Q. How often is esketamine administered?

Twice per week for the first 4 weeks, once per week for the next 4 weeks, and then once every other week after that (although in some cases, dosing may remain at once per week if deemed necessary).

Q. We’ve mostly been talking about esketamine. But what about ketamine, which I hear is also used to treat depression?

A. The FDA has only approved esketamine at this time. However, you are correct that some clinics have been using ketamine to treat depression. However, when they do so they are doing it off label. The FDA hasn’t approved ketamine as a treatment for depression because more extensive research investigating its effectiveness remains to be done.

Q. If doctors can use ketamine to treat depression without it being approved by the FDA, does FDA approval really matter?

A. Yes, it still matters. Even though some doctors use it without FDA approval, until such approval is granted ketamine treatments are unlikely to be covered by health insurance and cannot be advertised as approved treatments for depression. With its new FDA approval, esketamine becomes more readily coverable under insurance and can be legally marketed as a depression remedy.

Q. Oh, so now that is has FDA approval, am I likely to begin seeing ads for esketamine as a treatment for depression?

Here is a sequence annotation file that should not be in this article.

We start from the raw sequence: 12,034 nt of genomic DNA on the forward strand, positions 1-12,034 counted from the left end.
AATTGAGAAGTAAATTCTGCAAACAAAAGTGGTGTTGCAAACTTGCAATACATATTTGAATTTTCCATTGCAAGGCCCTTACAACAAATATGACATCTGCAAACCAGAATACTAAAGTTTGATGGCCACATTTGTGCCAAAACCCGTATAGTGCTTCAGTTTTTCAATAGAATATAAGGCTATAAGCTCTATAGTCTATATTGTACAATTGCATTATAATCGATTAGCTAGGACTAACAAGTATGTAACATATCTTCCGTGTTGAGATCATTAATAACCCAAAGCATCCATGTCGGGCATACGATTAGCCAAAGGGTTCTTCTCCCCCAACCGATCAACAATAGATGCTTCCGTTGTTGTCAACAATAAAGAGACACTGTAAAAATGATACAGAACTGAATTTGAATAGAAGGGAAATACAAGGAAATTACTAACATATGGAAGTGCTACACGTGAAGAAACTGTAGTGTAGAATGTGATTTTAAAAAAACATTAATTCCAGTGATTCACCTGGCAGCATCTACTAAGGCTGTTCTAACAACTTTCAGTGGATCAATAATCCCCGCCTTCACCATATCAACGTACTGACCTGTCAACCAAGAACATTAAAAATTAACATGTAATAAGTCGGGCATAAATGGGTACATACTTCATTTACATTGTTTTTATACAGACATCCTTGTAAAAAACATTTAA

A. Probably, though I'm not privy to the advertising strategies being used to sell esketamine. However, when you do eventually see advertisements, you'll notice that the drug isn't being marketed as esketamine, its chemical name. Instead, Janssen (the pharmaceutical company that developed it) is marketing it under the trade name Spravato.

Q. So what’s all the controversy about?

A. Some researchers are not convinced that the evidence base for esketamine’s effectiveness has been readily established, therefore they believe that its approval as an antidepressant drug is premature. Others worry about esketamine’s addictive properties. Obviously, the FDA believes there was sufficient evidence to approve esketamine as an antidepressant and that its potential for abuse can be mitigated with the controls required. While many doctors are very excited about esketamine's approval, others disapprove.

Q. How has the FDA responded to concerns about its approval of esketamine?

A. By including a "black box" warning on the packaging, described this way in their press release approving the drug:

The Spravato labeling contains a Boxed Warning that cautions that patients are at risk for sedation and difficulty with attention, judgment and thinking (dissociation), abuse and misuse, and suicidal thoughts and behaviors after administration of the drug. . . . Additionally, Spravato must be dispensed with a patient Medication Guide that outlines the drug’s uses and risks. 

Q. Closing thoughts?

A. Even with the FDA approval of esketamine nasal spray for treatment-resistant depression, more research on both esketamine and ketamine as antidepressants is clearly needed. More generally, whether you are excited or skeptical about the FDA approving esketamine will likely be informed by your broader perspective on the underlying causes of depressed mood (i.e., is it mainly a problem of neurochemistry or is it more attributable to upbringing, environmental circumstances, irrational thinking, socioeconomic inequality, or other psychosocial causes?).  

For more on esketamine, see the FDA news release.